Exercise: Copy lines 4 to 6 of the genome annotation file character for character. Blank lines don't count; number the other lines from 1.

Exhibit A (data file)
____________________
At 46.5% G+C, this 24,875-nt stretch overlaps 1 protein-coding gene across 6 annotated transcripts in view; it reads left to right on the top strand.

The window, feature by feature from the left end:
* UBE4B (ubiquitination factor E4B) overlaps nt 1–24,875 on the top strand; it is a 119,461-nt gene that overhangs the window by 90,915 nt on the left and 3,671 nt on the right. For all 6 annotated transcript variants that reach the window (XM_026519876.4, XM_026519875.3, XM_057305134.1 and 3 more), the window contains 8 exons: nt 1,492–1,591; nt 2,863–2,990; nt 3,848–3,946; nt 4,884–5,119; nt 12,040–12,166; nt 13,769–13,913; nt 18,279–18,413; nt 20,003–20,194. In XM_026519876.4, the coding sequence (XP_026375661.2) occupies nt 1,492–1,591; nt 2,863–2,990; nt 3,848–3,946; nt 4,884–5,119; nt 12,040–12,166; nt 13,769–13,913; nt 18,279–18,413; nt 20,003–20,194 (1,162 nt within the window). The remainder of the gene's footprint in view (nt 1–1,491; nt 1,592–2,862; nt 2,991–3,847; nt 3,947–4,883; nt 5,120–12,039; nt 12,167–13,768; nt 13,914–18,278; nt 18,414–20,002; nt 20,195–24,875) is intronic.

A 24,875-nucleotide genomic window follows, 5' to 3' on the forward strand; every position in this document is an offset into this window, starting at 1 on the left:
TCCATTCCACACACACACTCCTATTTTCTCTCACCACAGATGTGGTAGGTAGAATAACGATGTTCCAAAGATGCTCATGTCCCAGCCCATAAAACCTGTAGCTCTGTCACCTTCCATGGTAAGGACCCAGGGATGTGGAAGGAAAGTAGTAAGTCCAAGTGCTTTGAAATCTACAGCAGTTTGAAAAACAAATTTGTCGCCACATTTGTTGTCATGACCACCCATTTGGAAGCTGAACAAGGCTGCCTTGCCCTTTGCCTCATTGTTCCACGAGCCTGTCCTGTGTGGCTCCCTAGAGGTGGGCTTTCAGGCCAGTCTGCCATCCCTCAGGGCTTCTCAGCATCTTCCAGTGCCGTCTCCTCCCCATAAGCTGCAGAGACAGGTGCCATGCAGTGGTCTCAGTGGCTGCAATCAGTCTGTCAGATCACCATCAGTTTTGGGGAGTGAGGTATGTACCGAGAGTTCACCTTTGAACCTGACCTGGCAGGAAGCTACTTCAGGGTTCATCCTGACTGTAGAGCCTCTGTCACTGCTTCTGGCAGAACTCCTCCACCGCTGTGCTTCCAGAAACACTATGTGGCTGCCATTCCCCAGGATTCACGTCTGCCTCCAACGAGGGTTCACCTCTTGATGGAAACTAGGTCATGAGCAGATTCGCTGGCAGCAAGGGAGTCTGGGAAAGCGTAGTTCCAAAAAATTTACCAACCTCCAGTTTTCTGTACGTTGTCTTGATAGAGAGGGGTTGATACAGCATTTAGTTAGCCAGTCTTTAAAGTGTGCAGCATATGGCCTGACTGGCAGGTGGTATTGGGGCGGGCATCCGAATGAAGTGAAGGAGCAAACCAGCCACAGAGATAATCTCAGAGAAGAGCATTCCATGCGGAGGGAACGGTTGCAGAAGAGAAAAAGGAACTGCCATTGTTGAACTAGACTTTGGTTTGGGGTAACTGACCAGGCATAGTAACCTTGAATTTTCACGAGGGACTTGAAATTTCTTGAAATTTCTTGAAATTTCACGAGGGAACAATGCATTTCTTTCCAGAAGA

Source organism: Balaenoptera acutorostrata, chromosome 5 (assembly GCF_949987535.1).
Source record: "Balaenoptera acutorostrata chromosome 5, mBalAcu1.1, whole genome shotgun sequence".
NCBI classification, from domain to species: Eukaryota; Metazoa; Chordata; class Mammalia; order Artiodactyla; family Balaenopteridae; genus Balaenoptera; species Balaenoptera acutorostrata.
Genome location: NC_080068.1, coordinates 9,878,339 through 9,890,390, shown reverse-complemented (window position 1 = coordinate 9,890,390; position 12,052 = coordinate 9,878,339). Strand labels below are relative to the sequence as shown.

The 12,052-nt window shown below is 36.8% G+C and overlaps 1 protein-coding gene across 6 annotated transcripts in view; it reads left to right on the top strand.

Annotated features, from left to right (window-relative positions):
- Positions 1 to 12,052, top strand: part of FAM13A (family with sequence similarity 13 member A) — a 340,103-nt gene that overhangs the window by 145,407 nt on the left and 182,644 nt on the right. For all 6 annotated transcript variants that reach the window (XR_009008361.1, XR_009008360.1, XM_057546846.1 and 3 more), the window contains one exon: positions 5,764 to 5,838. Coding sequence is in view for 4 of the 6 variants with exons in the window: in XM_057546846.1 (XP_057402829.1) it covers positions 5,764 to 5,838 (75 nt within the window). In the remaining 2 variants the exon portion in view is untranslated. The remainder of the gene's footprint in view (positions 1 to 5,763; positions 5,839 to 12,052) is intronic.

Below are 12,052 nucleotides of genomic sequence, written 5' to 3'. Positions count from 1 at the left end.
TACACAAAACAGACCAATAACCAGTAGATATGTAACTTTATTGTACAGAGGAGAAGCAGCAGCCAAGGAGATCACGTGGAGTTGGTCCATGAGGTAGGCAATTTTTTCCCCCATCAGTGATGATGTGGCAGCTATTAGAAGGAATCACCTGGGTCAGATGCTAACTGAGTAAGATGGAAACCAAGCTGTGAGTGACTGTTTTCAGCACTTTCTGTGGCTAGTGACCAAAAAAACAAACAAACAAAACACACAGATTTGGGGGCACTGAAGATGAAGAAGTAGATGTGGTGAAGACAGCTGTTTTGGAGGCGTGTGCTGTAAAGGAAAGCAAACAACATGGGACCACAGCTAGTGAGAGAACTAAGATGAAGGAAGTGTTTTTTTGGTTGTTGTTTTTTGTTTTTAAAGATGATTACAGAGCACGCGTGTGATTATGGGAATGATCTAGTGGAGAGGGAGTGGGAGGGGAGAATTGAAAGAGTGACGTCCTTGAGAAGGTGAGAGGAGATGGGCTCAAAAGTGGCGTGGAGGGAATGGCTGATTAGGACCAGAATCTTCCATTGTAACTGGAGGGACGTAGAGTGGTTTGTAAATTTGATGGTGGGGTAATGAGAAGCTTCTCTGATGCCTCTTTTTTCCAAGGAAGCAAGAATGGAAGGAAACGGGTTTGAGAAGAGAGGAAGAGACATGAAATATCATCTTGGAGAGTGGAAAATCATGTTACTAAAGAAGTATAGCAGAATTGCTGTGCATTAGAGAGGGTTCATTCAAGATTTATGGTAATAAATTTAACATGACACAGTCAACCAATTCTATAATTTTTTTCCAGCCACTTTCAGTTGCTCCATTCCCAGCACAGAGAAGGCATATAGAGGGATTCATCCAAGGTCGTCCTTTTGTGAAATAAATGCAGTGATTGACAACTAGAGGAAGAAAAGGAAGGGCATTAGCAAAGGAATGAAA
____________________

A 24,875-nucleotide genomic window follows, 5' to 3' on the forward strand; every position in this document is an offset into this window, starting at 1 on the left:
TCCATTCCACACACACACTCCTATTTTCTCTCACCACAGATGTGGTAGGTAGAATAACGATGTTCCAAAGATGCTCATGTCCCAGCCCATAAAACCTGTAGCTCTGTCACCTTCCATGGTAAGGACCCAGGGATGTGGAAGGAAAGTAGTAAGTCCAAGTGCTTTGAAATCTACAGCAGTTTGAAAAACAAATTTGTCGCCACATTTGTTGTCATGACCACCCATTTGGAAGCTGAACAAGGCTGCCTTGCCCTTTGCCTCATTGTTCCACGAGCCTGTCCTGTGTGGCTCCCTAGAGGTGGGCTTTCAGGCCAGTCTGCCATCCCTCAGGGCTTCTCAGCATCTTCCAGTGCCGTCTCCTCCCCATAAGCTGCAGAGACAGGTGCCATGCAGTGGTCTCAGTGGCTGCAATCAGTCTGTCAGATCACCATCAGTTTTGGGGAGTGAGGTATGTACCGAGAGTTCACCTTTGAACCTGACCTGGCAGGAAGCTACTTCAGGGTTCATCCTGACTGTAGAGCCTCTGTCACTGCTTCTGGCAGAACTCCTCCACCGCTGTGCTTCCAGAAACACTATGTGGCTGCCATTCCCCAGGATTCACGTCTGCCTCCAACGAGGGTTCACCTCTTGATGGAAACTAGGTCATGAGCAGATTCGCTGGCAGCAAGGGAGTCTGGGAAAGCGTAGTTCCAAAAAATTTACCAACCTCCAGTTTTCTGTACGTTGTCTTGATAGAGAGGGGTTGATACAGCATTTAGTTAGCCAGTCTTTAAAGTGTGCAGCATATGGCCTGACTGGCAGGTGGTATTGGGGCGGGCATCCGAATGAAGTGAAGGAGCAAACCAGCCACAGAGATAATCTCAGAGAAGAGCATTCCATGCGGAGGGAACGGTTGCAGAAGAGAAAAAGGAACTGCCATTGTTGAACTAGACTTTGGTTTGGGGTAACTGACCAGGCATAGTAACCTTGAATTTTCACGAGGGACTTGAAATTTCTTGAAATTTCTTGAAATTTCACGAGGGAACAATGCATTTCTTTCCAGAAGA

Source organism: Balaenoptera acutorostrata, chromosome 5 (assembly GCF_949987535.1).